Rice 28, Tigers 6



The descent continues. In a contest between two of the ten worst college football teams in America, Memphis was manhandled in Houston this afternoon by the Rice Owls. Down 14-3 at halftime, the Tigers fell hopelessly behind four minutes into the second half when Owl defensive lineman Jared Williams picked off a Taylor Reed pass — only Reed's second interception of the season — and returned it 47 yards for what would be an insurmountable lead for the visitors.

The Tigers intercepted a pair of Taylor McHargue passes in the first quarter — one by Terrence Thomas, another by Akeem Davis — but were unable to convert the turnovers into points. A 50-yard field goal by Paulo Henriques with 30 seconds to play in the opening quarter closed the Tigers within four points (7-3). They wouldn't be any closer the rest of the afternoon.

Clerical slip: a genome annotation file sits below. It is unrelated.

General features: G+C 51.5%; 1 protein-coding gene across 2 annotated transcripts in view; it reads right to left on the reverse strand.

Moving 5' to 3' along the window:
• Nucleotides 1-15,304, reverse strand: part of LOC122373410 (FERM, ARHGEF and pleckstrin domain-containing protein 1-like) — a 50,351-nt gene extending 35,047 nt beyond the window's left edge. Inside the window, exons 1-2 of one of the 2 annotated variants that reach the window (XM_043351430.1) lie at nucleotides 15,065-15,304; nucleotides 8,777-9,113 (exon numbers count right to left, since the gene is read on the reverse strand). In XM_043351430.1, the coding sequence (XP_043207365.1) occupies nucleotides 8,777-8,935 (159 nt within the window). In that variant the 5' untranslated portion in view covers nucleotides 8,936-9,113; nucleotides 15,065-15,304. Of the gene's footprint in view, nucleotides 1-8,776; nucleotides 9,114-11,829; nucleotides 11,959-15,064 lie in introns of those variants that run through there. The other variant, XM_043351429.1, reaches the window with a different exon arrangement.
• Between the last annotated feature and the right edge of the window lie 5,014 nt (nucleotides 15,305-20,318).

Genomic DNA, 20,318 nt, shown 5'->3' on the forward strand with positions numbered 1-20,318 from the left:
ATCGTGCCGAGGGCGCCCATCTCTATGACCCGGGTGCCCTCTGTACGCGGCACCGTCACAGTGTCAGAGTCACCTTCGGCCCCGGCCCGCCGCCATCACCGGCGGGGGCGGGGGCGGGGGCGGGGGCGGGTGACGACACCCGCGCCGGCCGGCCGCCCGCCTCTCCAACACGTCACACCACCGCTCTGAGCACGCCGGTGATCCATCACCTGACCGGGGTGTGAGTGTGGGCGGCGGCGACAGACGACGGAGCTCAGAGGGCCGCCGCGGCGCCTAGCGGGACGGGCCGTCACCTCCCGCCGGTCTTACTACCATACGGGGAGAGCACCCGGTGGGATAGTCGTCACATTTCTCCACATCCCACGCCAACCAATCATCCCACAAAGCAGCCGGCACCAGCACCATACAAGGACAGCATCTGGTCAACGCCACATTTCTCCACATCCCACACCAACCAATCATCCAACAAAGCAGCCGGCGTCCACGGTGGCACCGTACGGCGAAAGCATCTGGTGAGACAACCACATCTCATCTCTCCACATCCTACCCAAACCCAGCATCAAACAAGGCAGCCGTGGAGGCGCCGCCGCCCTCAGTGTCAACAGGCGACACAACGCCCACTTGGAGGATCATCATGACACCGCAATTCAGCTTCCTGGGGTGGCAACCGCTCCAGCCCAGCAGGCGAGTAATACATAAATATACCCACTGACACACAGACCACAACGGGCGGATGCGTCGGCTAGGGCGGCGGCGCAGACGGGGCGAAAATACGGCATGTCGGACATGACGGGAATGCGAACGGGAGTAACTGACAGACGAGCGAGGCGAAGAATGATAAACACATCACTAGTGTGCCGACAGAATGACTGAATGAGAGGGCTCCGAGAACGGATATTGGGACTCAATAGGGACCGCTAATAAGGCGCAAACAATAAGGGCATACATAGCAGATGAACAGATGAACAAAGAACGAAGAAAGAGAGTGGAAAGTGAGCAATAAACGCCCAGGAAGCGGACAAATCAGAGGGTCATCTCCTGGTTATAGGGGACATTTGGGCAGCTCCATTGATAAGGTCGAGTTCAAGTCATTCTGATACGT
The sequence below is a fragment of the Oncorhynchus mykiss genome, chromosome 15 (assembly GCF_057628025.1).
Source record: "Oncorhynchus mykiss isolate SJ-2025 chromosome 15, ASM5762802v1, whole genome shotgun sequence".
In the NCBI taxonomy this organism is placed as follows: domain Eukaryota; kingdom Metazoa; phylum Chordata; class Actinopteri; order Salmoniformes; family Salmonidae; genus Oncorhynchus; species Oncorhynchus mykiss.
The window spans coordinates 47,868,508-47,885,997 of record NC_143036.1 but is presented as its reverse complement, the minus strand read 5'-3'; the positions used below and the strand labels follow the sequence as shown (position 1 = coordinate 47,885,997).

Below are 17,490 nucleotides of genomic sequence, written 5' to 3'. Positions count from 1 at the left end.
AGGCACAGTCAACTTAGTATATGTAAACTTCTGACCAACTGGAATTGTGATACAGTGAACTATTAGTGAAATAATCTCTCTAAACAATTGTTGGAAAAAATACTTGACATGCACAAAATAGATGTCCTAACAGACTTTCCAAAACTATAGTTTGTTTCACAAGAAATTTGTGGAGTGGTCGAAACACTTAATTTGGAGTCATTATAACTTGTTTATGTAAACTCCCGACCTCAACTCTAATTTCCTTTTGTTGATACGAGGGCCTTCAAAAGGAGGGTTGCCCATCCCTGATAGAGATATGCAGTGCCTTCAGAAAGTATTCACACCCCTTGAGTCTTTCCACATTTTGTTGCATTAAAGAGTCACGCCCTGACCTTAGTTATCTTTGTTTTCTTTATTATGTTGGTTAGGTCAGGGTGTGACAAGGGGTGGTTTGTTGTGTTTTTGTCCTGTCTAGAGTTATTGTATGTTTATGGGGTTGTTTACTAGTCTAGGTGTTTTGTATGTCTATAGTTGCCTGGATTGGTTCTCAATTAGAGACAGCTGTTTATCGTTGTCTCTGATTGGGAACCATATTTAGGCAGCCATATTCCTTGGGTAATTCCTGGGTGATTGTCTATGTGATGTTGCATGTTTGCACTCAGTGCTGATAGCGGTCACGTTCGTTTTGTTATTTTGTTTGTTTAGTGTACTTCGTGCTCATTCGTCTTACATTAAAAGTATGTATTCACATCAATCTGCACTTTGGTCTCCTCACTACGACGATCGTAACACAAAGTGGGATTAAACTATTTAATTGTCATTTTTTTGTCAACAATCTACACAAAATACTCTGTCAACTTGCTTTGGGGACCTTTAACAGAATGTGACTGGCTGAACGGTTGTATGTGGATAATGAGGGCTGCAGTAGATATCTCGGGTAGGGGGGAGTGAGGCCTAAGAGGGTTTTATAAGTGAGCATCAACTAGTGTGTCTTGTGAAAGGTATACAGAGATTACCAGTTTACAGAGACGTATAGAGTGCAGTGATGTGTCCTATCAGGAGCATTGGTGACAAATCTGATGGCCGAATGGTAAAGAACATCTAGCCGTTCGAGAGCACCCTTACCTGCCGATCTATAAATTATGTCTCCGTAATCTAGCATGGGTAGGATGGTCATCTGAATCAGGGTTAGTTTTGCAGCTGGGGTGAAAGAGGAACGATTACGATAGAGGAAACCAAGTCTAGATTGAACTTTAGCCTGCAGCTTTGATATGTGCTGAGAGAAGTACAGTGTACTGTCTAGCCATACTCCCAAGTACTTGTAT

Memphis tailback Jerrell Rhodes returned to action after missing four games with a severe bone bruise. He carried the ball seven times for 29 yards. Wideout Marcus Rucker also returned for Memphis but caught only one pass for nine yards. Freshman quarterback Taylor Reed was ineffective, completing 15 of 30 passes for 100 yards and two interceptions. He was relieved in the second half by sophomore Andy Summerlin, who threw for 137 yards.

Rice entered the game ranked last in Conference USA defensively, allowing 549 yards per game. The Tigers gained 307. Rice outgained Memphis 180 yards to 70 on the ground.

Tannar Rehrer was the lone bright spot offensively for Memphis with 11 receptions for 89 yards.

The Tigers, now 1-5, will host East Carolina next Saturday at the Liberty Bowl, with kickoff set for 6 p.m.

Keep the Flyer Free!

Always independent, always free (never a paywall),
the Memphis Flyer is your source for the best in local news and information.

Now we want to expand and enhance our work.
That's why we're asking you to join us as a Frequent Flyer member.

You'll get membership perks (find out more about those here) and help us continue to deliver the independent journalism you've come to expect.

Add a comment